The Iowa coach was asked Monday about the FBI investigation into corruption into college hoops, and freely volunteered that he has previously turned other programs in for violations – and that he’ll do it again, if need be.
“I’ve turned programs in and I’ll continue to do that when I know that there’s something going on,” McCaffery said at the program’s media day, according to the Des Moines Register. “But a lot of times you don’t know what’s going on. So can you police yourselves? Only if you know something’s going on. But even then it’s hard for the NCAA to do something.”
Turning in another program for violations is really one of the biggest taboos in the coaching profession. That’s why you get coaches look silly in blocking schools for transfers when tampering is suspected, rather than a coach just reporting tampering.
McCaffery’s tactic, while probably frowned upon by many of his colleagues, is probably the best weapon the NCAA has in combating cheating. If coaches make it clear they won’t tolerate cheating – or that if it occurs, it won’t go unremarked upon – that will go along way in changing a culture and system that the FBI is going to potentially uncover with its wide-ranging investigation that already has resulted in 10 people’s arrest and a Hall of Fame coach’s firing.
“Any time the game is cleaned up,” McCaffery said, “it’s better for all of us.”
Report: Louisville offered $1.5 million settlement to Pitino
It’s little surprise to see Pitino reject such an offer with so many more millions on the table should he (almost certainly) begin legal proceedings trying to recoup the cash that Louisville says it doesn’t owe him by firing for cause.
“I vehemently reject (the school’s) right to do so ‘for cause,’” Pitino said in an affidavit sent to the school. “I have given no ’cause’ for termination of my contract.”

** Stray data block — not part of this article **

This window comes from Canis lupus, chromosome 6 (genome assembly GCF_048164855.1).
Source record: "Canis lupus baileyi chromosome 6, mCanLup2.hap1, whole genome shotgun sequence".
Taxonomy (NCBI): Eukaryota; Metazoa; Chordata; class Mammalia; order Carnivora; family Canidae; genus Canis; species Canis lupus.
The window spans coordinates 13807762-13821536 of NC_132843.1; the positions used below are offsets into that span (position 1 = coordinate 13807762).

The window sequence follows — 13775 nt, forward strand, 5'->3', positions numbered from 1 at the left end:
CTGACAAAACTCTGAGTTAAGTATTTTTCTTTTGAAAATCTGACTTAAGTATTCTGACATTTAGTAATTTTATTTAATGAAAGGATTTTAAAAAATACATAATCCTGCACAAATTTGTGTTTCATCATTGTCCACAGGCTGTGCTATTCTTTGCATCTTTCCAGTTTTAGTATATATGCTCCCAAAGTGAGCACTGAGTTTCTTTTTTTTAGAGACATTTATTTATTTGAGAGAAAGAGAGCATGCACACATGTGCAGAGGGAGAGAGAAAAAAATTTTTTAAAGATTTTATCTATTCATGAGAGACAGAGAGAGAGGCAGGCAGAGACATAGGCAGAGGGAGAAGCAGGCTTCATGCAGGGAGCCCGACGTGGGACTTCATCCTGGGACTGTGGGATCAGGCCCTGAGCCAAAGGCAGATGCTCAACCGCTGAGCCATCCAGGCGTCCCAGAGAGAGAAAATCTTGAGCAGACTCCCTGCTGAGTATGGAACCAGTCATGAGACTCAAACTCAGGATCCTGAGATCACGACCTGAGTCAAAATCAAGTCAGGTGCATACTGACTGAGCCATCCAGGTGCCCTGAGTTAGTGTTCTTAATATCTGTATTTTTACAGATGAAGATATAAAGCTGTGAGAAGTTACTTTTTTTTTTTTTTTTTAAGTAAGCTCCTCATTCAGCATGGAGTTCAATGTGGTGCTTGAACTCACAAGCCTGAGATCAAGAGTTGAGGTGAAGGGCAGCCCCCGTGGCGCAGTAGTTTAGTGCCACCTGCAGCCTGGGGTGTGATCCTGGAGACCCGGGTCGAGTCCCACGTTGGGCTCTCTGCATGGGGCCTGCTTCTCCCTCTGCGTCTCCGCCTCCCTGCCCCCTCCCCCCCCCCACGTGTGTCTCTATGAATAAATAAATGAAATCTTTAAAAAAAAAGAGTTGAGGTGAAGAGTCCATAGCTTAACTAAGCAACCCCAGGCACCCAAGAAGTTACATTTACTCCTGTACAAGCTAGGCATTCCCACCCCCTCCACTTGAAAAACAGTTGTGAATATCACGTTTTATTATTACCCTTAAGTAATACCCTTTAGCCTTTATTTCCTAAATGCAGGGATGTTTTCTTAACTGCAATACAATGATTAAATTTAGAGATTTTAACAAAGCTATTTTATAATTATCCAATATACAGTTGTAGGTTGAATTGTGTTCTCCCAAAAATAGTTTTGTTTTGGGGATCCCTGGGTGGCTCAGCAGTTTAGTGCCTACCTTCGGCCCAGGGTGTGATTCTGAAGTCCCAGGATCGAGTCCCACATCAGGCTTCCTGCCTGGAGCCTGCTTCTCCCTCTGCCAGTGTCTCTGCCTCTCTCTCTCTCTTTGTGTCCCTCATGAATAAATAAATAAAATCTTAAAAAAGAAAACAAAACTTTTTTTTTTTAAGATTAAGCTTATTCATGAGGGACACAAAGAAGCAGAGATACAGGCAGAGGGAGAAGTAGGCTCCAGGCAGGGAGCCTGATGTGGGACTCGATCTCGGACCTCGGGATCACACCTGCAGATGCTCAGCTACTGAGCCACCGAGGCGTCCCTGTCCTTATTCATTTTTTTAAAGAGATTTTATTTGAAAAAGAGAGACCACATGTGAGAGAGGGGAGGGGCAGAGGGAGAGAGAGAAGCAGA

The firing came on the heels of the latest controversy to hit Louisville under Pitino’s watch. First came the escort scandal that rocked the program, but now the school is part of the FBI investigation into corruption in college basketball. Ten people were arrested as part of the probe, including an adidas executive who is alleged to have orchestrated getting $100,000 to the family of a recruit in order to facilitate his commitment to the Cardinals program.
Pitino may be out at Louisville, but with more than $40 million at stake, the school surely hasn’t seen the last of him.
Louisville’s Athletic Association has officially fired head coach Rick Pitino nearly three weeks after an FBI investigation into corruption in college basketball linked the Hall of Fame head coach and his program to a $100,000 payment from Adidas to a recruit that enrolled at Louisville.
The association, made up of trustees, faculty, student and administrators, oversees Louisville athletics. They voted unanimously to fire Pitino.
Pitino has $44 million in salary remaining on his contract, which extends through the 2026 season. He was with Louisville for 16 seasons.
Pitino had been ‘effectively fired‘ by the university on September 27th, the day after the scandal first broke.
Earlier this summer, Louisville had received their sanctions from the NCAA in a different scandal that enveloped Pitino’s program. In October of 2015, a book was published by an escort named Katina Powell who alleged that a member of Pitino’s staff had paid for strippers and prostitutes for recruits and members of the Louisville team, some of whom were underage. The NCAA’s sanctions, which included vacating the 2012 Final Four and 2013 National Title in addition to Louisville’s self-imposed 2016 postseason ban, were handed down in June, two weeks after a Louisville coach had allegedly helped facilitate a $100,000 payment from Adidas to Brian Bowen’s family and six weeks before another coach would allegedly attempt to do the same for a 2019 prospect.